This is the extremism that I was talking about. Not the fact that should they learn religion, they won’t become well rounded students. In fact I do believe that students must have Islamic classes in national schools. Extremism in any form, can be destructive.

I read a study once that some of the students that were produced from schools which practice extreme form of ‘Islamic/arabic culture’ (I emphasise culture, not teachings) were quite anti-social and unable to successfully integrate in the tertiary education. But like I wrote earlier, we need them to achieve a better prospects for the ever changing world out there.

I think people my age were doing fine during the pre-90s education system. We learnt adequate Islamic studies and able to converse with other races, and of course, our studies were not hampered by “it’s us against them” atmosphere.

I never had the chance to go to missionary schools or boarding schools. I went to Victoria Institution in secondary. But I do went to a national primary school in Melaka, where islamic studies are learnt in afternoon classes after official school hours. It was compulsory for muslim students. I believe this is still being practiced in Johor.

Thank you.

6 09 2012
Tempawan

I think everyone here are naive to think that the government is trying their best to improve in educating our young ones.
I can only come up with one reason PPSMI was abolished. And that is due to many nons were registering and returning back into the sekolah kebangsaan system. To those who are BTN inspired, this is a threat to the enrolment of bumis into higher education later on as many of these government institution has already initiated enrolment based on mertit. Which means places for bumis will be crowded out.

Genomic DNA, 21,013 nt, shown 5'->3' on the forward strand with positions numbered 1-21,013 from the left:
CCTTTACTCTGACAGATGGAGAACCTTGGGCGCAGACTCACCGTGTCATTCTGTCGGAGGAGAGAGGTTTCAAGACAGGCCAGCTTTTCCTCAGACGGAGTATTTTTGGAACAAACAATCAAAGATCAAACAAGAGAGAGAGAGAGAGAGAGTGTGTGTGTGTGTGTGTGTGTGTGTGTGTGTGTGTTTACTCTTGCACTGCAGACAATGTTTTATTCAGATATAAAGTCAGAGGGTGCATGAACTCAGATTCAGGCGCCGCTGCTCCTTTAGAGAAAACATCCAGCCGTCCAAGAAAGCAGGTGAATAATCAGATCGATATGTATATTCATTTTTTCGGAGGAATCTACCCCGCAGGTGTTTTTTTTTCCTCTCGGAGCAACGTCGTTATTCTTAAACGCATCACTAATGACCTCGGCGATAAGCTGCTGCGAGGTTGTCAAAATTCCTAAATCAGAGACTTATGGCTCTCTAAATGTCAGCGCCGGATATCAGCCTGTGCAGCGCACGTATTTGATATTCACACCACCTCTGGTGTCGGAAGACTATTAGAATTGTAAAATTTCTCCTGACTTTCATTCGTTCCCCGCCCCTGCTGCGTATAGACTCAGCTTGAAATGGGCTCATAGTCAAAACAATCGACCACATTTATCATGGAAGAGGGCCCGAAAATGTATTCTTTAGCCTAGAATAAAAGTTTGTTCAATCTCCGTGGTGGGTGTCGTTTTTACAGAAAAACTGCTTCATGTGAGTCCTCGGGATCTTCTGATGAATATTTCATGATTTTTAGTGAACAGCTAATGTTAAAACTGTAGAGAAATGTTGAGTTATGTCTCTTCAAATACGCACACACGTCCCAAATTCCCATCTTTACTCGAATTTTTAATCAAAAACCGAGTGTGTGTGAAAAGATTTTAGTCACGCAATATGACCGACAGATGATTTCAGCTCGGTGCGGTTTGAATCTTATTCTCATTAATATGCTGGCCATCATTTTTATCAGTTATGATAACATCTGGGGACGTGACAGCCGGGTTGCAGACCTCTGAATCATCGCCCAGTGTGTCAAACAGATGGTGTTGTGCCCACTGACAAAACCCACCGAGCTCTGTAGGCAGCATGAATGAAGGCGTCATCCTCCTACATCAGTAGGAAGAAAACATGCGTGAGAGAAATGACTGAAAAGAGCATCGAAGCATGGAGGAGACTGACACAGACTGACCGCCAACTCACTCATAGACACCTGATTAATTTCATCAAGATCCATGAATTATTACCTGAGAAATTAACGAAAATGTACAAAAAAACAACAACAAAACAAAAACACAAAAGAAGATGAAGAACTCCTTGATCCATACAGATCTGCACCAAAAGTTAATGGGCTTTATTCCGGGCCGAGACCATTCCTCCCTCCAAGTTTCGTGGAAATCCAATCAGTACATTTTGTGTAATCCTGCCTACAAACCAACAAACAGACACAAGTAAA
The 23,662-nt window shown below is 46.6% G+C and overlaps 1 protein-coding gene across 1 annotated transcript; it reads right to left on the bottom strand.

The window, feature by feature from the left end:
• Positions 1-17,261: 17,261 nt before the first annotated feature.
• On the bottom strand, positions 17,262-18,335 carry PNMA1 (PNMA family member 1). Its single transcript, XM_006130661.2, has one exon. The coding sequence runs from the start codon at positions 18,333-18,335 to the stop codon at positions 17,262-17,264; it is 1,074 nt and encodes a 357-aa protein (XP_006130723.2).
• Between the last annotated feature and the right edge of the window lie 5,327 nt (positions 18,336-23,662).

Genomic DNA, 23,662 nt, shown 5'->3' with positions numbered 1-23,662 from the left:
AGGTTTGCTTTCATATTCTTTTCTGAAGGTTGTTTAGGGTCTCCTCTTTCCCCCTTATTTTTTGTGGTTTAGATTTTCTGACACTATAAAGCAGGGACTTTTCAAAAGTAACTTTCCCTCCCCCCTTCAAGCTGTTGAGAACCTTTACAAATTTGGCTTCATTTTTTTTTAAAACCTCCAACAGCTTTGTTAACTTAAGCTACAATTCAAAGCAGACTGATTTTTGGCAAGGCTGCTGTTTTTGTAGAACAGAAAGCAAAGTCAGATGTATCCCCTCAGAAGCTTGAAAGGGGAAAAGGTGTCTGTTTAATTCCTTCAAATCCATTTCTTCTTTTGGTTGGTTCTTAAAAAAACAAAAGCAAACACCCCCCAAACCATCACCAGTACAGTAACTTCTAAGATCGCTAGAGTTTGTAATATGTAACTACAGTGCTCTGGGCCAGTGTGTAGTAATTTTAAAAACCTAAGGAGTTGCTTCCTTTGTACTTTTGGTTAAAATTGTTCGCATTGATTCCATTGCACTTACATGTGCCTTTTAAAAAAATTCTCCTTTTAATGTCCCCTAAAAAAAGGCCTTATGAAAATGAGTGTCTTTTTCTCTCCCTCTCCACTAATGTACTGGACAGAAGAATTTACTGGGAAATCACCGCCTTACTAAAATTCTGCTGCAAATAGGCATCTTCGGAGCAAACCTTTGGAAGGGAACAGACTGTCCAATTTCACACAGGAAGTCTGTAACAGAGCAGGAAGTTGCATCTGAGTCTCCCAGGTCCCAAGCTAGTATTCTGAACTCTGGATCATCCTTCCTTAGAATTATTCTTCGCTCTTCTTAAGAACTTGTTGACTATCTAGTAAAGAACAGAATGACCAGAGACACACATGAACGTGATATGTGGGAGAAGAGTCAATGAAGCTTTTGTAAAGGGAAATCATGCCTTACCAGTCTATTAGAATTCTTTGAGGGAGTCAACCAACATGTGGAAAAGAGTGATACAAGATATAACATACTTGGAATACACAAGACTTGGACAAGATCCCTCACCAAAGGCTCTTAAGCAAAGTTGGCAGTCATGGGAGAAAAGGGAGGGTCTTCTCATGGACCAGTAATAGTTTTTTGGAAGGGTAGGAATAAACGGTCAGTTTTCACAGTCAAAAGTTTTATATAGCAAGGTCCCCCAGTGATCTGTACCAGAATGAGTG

The current reason that rural students are fairings badly with PPSMI is a lousy excuse as it’s a worldwide phenomena including in the US and europe that rural student do not as well as urban ones.
So you see boys and girls, any policy this government does is dictated by racial undertones and has no students interest at heart.
The bad part of abolishing this PPSMI is that it profits the extreme right wing groups of both the Malays and Chinese by further polarising our students into sekolah kebangsaan and Chinese schools.
I bet the enrolment into Chinese secondary schools probably dropped when PPsMI was introduced. And the good part of PPSMI is the fact that many non Malays students actually took extra tuition classes to improve their Malay.

6 09 2012
Zorro

For some one trying to sound high and mighty and trying to belittle the Government’s intention, saying “I think everyone here are naive to think that the government is trying their best to improve in educating our young ones” tells the kind of bloke he is that his opinion is not worth for us to bother.

“Everyone here,” said he. Careless, irresponsible and irritating, isn’t he? “are naive ..,” said he. Not even knowing simple grammar.

And he has no proof to show that the Government is not “trying their best to improve in educating our young ones.” He only gives his opinions. Likewise, I hereby give my opinion that this fellow’s opinions are shit.

I would have respected his opinion a bit if he had said that the Government tried but the results were not satisfactory to him. But he makes wild accusations without any justification, I rest my case.